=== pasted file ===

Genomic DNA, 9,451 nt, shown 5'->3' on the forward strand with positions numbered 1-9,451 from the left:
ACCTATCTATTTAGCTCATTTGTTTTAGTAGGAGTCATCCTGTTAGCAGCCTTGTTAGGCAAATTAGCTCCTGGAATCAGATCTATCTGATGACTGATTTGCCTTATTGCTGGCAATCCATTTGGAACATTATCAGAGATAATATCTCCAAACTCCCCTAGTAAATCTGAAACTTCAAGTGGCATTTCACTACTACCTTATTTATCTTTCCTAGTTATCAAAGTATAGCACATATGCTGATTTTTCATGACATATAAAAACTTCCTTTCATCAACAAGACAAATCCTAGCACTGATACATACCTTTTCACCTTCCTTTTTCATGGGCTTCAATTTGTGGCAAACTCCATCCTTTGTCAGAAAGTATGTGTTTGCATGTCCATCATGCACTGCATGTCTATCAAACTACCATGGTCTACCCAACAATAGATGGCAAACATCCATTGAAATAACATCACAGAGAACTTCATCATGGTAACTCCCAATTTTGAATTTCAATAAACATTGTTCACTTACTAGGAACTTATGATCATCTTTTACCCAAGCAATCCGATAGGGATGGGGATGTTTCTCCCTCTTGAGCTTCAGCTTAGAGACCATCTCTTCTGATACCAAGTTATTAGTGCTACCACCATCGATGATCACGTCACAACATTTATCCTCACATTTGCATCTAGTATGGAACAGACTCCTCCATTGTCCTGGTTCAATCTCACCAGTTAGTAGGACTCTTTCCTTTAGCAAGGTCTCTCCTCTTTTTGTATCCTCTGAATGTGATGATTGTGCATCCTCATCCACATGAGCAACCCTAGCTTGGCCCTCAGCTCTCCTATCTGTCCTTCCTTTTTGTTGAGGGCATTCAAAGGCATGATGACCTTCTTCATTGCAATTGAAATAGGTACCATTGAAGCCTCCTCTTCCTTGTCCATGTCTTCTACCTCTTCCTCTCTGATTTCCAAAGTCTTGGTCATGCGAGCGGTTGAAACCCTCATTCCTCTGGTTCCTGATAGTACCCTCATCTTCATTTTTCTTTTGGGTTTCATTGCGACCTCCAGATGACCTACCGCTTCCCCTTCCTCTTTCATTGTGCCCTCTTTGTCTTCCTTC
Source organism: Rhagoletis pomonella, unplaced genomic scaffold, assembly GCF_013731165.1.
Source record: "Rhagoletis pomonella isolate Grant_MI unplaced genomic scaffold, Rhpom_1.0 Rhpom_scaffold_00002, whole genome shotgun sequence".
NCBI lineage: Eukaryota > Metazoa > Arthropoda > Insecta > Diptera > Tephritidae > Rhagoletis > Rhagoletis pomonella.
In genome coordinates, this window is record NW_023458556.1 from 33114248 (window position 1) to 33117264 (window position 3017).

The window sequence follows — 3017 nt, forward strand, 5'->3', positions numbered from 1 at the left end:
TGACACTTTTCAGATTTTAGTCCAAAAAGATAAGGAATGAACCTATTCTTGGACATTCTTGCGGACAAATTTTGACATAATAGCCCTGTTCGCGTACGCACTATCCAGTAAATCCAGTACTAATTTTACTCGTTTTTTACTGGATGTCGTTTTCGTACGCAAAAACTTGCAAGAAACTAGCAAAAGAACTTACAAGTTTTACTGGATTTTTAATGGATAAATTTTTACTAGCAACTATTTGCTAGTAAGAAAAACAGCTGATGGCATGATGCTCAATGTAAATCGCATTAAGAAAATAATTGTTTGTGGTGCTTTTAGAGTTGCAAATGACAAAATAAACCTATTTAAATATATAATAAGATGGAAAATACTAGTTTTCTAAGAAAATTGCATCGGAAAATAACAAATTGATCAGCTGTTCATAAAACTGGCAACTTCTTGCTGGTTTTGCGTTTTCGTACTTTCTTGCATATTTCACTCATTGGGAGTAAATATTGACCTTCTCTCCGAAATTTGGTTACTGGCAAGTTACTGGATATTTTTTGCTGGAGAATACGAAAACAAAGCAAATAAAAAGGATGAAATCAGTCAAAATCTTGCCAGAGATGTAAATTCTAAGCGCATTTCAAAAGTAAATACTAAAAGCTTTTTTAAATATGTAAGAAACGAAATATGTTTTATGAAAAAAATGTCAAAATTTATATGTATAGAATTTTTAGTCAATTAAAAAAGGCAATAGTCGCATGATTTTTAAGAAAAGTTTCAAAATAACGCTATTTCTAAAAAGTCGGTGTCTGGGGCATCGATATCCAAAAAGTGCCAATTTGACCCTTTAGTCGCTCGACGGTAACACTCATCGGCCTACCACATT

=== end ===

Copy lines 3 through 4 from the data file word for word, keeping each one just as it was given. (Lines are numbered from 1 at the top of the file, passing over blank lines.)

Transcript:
Source organism: Rhagoletis pomonella, unplaced genomic scaffold, assembly GCF_013731165.1.
Source record: "Rhagoletis pomonella isolate Grant_MI unplaced genomic scaffold, Rhpom_1.0 Rhpom_scaffold_00002, whole genome shotgun sequence".